Charlotte Off And Running
A quick survey of Democratic Party convention delegates here in Charlotte, North Carolina suggests that President Obama’s supporters are, once again, “fired up and ready to go,” to quote the lingo from 2008. I spoke with delegates from Georgia, California, Virginia, Wyoming, South Dakota, West Virginia and North Carolina and all of them seem pretty excited following the opening sessions of the convention.
First lady Michelle Obama absolutely wowed the crowd Tuesday night, setting up an effective personal introduction to her husband later in the week. Some Democrats here agree with the notion that the party faithful need to be reminded about the president’s achievements during his first term, and they know they have a challenging case to make to the country at large as well.
But unlike the Republicans, who were united in their distaste for Mr. Obama well before their convention in Tampa, Florida last week, the Democrats really do need a pep rally. Barack Obama drew a huge wave of new voters four years ago that propelled him to the White House.
Party leaders acknowledge there is almost no way he can match his performance this time around among young voters, first time voters and women. That means there will need to be an extra push for those and other constituencies coming out of the convention.
Republicans believe opposition to the president will be enough to rally their base and get out their voters. Democrats may need to remind themselves how it was before Mr. Obama, and many seem to be making an extra effort to get back the enthusiasm they had four years ago. But a convention lineup of Michelle Obama, Bill Clinton and Barack Obama is pretty formidable, and party leaders are counting on a big boost coming out of Charlotte.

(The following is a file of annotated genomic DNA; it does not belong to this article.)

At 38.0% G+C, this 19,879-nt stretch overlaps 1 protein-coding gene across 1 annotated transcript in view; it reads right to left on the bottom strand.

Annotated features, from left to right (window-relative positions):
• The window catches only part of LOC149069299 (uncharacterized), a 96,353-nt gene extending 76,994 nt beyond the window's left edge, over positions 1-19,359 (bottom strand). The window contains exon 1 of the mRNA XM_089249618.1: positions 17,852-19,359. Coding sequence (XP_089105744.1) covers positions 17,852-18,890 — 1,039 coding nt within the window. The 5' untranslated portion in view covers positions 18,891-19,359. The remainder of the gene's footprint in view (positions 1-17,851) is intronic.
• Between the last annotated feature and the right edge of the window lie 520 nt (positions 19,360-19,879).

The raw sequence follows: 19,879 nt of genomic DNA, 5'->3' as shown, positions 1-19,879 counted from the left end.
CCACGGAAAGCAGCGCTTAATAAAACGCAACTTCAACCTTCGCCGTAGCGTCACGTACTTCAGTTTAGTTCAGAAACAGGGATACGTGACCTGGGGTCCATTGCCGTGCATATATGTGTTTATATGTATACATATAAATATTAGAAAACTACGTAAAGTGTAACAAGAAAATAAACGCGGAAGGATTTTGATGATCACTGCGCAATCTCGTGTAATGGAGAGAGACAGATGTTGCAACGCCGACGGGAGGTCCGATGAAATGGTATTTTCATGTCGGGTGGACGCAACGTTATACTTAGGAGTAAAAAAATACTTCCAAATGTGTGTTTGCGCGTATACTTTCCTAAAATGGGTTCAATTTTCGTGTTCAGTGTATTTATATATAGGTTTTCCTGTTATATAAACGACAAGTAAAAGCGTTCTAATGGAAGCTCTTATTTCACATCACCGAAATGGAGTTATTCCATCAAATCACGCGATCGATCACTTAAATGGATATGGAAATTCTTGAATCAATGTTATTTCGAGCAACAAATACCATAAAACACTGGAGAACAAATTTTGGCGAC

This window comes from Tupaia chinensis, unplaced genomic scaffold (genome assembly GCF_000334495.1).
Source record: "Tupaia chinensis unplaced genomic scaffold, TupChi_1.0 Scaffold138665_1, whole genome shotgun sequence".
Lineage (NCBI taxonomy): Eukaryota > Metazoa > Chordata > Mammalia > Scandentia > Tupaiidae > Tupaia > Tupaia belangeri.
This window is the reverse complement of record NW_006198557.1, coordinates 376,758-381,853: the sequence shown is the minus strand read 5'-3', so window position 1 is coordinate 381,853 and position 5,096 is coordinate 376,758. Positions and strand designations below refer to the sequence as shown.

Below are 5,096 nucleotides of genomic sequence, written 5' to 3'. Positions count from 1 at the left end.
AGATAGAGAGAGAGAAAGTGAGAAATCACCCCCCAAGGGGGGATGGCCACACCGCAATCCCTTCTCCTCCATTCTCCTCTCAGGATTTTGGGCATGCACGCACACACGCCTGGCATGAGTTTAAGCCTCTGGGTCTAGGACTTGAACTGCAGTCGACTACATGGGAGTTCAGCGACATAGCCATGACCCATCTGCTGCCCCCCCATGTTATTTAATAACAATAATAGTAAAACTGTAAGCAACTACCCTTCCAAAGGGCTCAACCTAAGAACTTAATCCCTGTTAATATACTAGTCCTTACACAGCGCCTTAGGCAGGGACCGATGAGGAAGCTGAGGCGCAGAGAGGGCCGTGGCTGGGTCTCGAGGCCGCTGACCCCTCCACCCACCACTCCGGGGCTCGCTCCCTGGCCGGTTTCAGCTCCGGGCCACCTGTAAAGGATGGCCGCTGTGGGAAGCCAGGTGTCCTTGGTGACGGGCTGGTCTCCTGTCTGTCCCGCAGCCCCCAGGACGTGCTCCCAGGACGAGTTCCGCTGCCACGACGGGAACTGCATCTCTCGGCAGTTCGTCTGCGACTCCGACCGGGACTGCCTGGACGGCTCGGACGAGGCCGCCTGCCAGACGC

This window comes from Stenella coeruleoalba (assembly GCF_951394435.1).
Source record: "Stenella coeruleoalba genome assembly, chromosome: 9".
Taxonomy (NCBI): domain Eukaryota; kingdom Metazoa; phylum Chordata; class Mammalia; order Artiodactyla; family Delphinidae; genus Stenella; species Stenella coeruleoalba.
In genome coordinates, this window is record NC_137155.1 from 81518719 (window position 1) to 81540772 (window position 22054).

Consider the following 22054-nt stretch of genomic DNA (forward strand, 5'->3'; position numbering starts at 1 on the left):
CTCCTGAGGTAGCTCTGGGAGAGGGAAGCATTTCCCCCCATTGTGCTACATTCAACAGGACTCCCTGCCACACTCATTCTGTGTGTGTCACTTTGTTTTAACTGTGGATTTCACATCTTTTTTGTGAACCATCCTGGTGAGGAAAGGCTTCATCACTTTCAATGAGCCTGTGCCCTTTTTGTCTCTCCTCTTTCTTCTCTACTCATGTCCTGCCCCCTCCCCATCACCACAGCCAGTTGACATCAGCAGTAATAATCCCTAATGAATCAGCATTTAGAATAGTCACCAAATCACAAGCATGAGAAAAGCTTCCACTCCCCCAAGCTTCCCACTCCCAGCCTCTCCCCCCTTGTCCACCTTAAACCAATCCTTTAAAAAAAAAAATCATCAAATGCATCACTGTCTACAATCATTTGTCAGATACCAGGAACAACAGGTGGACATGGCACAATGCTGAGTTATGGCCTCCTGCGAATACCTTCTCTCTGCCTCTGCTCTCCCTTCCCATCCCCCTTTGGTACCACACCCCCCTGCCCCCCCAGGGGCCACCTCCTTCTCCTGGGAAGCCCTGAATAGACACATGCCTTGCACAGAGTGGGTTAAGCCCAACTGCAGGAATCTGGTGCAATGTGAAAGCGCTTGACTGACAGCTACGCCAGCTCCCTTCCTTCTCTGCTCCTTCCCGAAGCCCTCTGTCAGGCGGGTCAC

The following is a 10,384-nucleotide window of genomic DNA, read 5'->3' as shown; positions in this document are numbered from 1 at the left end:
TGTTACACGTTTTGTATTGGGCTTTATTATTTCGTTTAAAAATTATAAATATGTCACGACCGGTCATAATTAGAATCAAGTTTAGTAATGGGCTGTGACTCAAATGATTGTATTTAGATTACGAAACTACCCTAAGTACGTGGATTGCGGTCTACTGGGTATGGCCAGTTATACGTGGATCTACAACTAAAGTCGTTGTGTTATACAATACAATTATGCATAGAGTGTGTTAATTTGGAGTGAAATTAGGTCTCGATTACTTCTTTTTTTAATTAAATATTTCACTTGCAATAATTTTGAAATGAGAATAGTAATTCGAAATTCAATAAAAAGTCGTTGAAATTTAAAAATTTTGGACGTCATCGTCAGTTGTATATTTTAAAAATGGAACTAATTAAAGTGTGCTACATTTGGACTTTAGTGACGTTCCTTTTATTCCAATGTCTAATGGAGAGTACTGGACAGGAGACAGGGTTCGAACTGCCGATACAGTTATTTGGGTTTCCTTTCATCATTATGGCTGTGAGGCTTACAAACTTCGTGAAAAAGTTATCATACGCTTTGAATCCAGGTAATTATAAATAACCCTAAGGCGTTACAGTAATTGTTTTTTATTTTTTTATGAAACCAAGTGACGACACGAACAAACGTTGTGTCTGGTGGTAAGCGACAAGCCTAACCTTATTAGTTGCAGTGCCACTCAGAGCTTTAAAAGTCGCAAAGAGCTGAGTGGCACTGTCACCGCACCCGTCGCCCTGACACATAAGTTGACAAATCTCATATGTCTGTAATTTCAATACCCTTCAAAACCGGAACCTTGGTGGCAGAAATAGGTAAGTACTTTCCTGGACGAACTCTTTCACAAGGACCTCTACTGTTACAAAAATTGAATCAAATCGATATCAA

Can an Obama boost trump Romney?
Speaking of boosts, it doesn’t look like the Republicans got much of one out of their convention in Tampa, Florida last week. To be fair, they put on a disciplined show, basically stuck to the anti-Obama message and Mr. Romney gave a pretty good speech. But some of the public opinion surveys recorded only a one point poll bounce following their convention and I know they were hoping for more.
This sets up the Democrats and President Obama to retake a slight edge in the race after the president’s acceptance speech here Thursday night. If the Democrats keep control of their convention as they have and focus on Mr. Obama’s strengths, especially his like-ability and ability to connect with middle class voters, a good speech could set up a healthy popularity bounce that might put him in the driver’s seat for the next several weeks. It could be a critical moment in a close election campaign where neither candidate has been able to move into much of a lead.
After the conventions, the next major event is the first presidential debate on October 3rd. in Denver, Colorado.
Candidates usually play it safe in debates, not wanting to make a mistake that might take days to fix. Still, the debates are a true wild card in our political system and the candidate who comes out of the conventions with a lead, even a modest one, can have an advantage in the final weeks of the presidential race.